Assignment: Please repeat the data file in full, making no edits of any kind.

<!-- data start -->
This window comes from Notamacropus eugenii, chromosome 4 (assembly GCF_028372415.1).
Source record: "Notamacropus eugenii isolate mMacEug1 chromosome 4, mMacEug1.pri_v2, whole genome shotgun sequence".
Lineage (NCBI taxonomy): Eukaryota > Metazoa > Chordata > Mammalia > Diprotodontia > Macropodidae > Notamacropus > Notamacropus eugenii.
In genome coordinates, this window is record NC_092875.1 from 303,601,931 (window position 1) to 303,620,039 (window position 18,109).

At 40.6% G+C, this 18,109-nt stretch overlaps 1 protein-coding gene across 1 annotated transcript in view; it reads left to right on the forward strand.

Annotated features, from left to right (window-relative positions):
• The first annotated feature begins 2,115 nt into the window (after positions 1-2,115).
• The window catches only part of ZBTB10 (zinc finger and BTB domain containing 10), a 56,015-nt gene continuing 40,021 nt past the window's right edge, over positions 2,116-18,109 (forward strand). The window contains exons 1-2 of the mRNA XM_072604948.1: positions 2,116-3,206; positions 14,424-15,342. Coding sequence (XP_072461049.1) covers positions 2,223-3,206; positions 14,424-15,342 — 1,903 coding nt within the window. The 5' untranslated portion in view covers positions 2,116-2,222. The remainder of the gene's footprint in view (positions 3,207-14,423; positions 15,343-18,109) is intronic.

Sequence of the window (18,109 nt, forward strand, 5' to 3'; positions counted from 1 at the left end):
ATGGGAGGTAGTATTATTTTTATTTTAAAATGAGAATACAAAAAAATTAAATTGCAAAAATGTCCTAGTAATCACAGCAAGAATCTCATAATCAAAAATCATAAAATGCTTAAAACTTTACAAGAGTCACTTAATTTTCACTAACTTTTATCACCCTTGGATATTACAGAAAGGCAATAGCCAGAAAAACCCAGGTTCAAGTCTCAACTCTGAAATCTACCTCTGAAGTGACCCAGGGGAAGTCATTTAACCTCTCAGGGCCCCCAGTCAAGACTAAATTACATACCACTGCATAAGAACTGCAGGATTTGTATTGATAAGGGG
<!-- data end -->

This window comes from Notamacropus eugenii, chromosome 4 (assembly GCF_028372415.1).
Source record: "Notamacropus eugenii isolate mMacEug1 chromosome 4, mMacEug1.pri_v2, whole genome shotgun sequence".
Lineage (NCBI taxonomy): Eukaryota > Metazoa > Chordata > Mammalia > Diprotodontia > Macropodidae > Notamacropus > Notamacropus eugenii.
In genome coordinates, this window is record NC_092875.1 from 303,601,931 (window position 1) to 303,620,039 (window position 18,109).

At 40.6% G+C, this 18,109-nt stretch overlaps 1 protein-coding gene across 1 annotated transcript in view; it reads left to right on the forward strand.

Annotated features, from left to right (window-relative positions):
• The first annotated feature begins 2,115 nt into the window (after positions 1-2,115).
• The window catches only part of ZBTB10 (zinc finger and BTB domain containing 10), a 56,015-nt gene continuing 40,021 nt past the window's right edge, over positions 2,116-18,109 (forward strand). The window contains exons 1-2 of the mRNA XM_072604948.1: positions 2,116-3,206; positions 14,424-15,342. Coding sequence (XP_072461049.1) covers positions 2,223-3,206; positions 14,424-15,342 — 1,903 coding nt within the window. The 5' untranslated portion in view covers positions 2,116-2,222. The remainder of the gene's footprint in view (positions 3,207-14,423; positions 15,343-18,109) is intronic.

Sequence of the window (18,109 nt, forward strand, 5' to 3'; positions counted from 1 at the left end):
ATGGGAGGTAGTATTATTTTTATTTTAAAATGAGAATACAAAAAAATTAAATTGCAAAAATGTCCTAGTAATCACAGCAAGAATCTCATAATCAAAAATCATAAAATGCTTAAAACTTTACAAGAGTCACTTAATTTTCACTAACTTTTATCACCCTTGGATATTACAGAAAGGCAATAGCCAGAAAAACCCAGGTTCAAGTCTCAACTCTGAAATCTACCTCTGAAGTGACCCAGGGGAAGTCATTTAACCTCTCAGGGCCCCCAGTCAAGACTAAATTACATACCACTGCATAAGAACTGCAGGATTTGTATTGATAAGGGG